Q You say if there's acceptance, then you are definitely saying that he has to agree, he has to come to some kind of agreement. You say if he accepts it.

MR. BERGER: Yes, accepts or acquiesces.

Q And does that have to be in writing? What form would that --

MR. BERGER: Oh, come on. We're not -- nor am I going to answer how he has to spell his name. These are hypothetical questions. Right now, what we've got to do is keep focused on the air war and on prosecuting it vigorously, and on intensifying it in a serious way over the coming days and weeks, as you have seen over the past week.

I think we've made quite clear what our position is in terms of ground forces. We don't favor them in a non-permissive situation. And that's as far as I'm going to go.

Q Sandy, on paragraph six you stressed the word "could," but the paragraph also says, "we will seek a U.N. resolution." Is NATO going to seek a U.N. resolution? Will the United States support that? If so, why, after months of refusing to go that course, would you do it? And why shouldn't Milosevic take heart that this is the beginning of UNPROFOR II?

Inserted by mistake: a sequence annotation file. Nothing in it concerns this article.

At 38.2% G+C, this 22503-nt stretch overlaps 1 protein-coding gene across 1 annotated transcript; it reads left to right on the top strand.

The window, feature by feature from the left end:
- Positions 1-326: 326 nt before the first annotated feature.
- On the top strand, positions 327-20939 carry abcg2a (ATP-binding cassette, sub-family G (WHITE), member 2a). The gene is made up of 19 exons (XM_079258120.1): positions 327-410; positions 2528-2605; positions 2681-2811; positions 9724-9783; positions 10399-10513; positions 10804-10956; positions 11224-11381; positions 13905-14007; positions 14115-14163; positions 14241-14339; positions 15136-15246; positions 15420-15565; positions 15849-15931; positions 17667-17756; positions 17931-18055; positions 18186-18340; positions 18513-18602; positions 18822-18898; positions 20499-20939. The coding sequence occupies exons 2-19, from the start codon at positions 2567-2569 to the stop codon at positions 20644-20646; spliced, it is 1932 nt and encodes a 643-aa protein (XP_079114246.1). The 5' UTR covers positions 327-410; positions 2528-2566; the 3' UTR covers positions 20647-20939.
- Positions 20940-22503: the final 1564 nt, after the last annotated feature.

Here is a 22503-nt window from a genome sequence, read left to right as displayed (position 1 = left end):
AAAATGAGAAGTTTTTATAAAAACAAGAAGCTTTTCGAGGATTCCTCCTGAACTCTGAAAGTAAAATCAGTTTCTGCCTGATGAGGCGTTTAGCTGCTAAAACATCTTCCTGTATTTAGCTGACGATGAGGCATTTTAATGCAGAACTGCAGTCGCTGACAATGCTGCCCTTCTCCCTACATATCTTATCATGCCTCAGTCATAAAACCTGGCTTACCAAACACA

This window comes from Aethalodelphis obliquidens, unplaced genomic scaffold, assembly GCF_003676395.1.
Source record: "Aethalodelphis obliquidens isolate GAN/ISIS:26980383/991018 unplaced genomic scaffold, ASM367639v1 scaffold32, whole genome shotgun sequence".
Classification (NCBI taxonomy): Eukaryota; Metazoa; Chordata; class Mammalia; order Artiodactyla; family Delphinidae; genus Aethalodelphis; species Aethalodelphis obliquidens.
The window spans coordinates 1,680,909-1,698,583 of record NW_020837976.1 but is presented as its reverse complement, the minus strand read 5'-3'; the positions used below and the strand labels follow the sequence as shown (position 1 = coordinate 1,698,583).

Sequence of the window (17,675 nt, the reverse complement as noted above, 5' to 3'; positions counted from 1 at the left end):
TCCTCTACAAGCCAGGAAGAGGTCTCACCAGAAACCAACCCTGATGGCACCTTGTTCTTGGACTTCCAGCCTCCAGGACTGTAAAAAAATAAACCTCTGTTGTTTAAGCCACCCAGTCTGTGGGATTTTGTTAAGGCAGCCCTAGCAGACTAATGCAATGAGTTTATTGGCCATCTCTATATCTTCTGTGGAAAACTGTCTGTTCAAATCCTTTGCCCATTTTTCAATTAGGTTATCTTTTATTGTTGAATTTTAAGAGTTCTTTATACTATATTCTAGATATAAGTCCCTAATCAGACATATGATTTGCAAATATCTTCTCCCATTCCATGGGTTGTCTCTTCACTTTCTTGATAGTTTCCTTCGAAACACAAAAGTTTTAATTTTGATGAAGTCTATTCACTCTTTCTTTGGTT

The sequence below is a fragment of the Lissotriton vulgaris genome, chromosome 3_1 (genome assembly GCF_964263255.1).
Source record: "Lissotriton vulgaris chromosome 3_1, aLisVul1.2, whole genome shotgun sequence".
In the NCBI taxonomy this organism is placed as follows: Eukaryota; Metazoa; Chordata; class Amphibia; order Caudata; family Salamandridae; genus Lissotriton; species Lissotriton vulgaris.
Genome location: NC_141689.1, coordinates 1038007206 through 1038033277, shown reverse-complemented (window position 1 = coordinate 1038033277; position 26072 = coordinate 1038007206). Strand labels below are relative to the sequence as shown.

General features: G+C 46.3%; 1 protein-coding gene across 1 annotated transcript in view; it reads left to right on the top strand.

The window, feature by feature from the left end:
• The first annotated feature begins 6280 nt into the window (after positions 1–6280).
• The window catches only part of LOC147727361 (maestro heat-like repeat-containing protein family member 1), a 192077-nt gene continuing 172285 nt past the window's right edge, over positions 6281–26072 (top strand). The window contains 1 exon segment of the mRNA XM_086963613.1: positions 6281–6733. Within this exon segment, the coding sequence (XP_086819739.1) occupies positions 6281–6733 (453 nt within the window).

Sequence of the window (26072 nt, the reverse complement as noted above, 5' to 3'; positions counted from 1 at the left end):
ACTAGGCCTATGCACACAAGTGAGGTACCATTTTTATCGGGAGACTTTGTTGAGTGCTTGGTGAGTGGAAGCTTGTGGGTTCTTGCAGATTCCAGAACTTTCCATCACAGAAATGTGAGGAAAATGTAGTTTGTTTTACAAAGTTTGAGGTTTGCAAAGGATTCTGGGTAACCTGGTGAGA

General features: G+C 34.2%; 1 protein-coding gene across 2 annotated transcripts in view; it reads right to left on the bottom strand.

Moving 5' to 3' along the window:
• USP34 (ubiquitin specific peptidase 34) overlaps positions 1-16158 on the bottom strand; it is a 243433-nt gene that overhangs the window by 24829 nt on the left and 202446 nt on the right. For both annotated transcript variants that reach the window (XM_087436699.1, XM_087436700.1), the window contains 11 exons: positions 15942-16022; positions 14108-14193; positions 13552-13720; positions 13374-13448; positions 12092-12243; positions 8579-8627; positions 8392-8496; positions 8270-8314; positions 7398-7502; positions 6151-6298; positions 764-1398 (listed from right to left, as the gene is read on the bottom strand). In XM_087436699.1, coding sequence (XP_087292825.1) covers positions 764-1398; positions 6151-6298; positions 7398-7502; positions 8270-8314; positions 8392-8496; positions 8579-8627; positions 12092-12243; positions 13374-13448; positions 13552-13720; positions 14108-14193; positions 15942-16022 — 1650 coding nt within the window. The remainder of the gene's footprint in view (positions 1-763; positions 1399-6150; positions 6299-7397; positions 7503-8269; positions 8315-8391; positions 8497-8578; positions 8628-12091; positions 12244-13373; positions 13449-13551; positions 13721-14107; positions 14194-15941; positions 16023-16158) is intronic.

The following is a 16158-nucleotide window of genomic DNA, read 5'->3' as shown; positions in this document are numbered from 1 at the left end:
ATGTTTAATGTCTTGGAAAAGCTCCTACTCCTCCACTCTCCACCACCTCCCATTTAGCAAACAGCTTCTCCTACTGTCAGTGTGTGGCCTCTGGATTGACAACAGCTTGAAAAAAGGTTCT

MR. BERGER: Where do you see --

Q Mine says, "this could follow the passage of a United Nations Security Council resolution" --

MR. BERGER: Which we will seek.

Q -- which we will seek.

MR. BERGER: Yes. That doesn't mean that if we don't get it, we won't go ahead.

Q Right.

MR. BERGER: Let me try to be clear about this. We're now talking about a situation in which we have vindicated what we're fighting for; that is, essentially, the right of a people to return to their homeland from which they've been driven by force, and the right of them to live there with security and protection. He's accepted perhaps not my formulation, but he's accepted that.

We would then -- NATO has said and we have said -- we've been prepared to participate in an implementation force. We would seek the U.N.'s approval and I think we would have a reasonably good chance of getting it under those circumstances. I mean, you can envision a situation in which Russia has been part of bringing this about, or Russia participating in this force, therefore, the prospect of a veto being eliminated.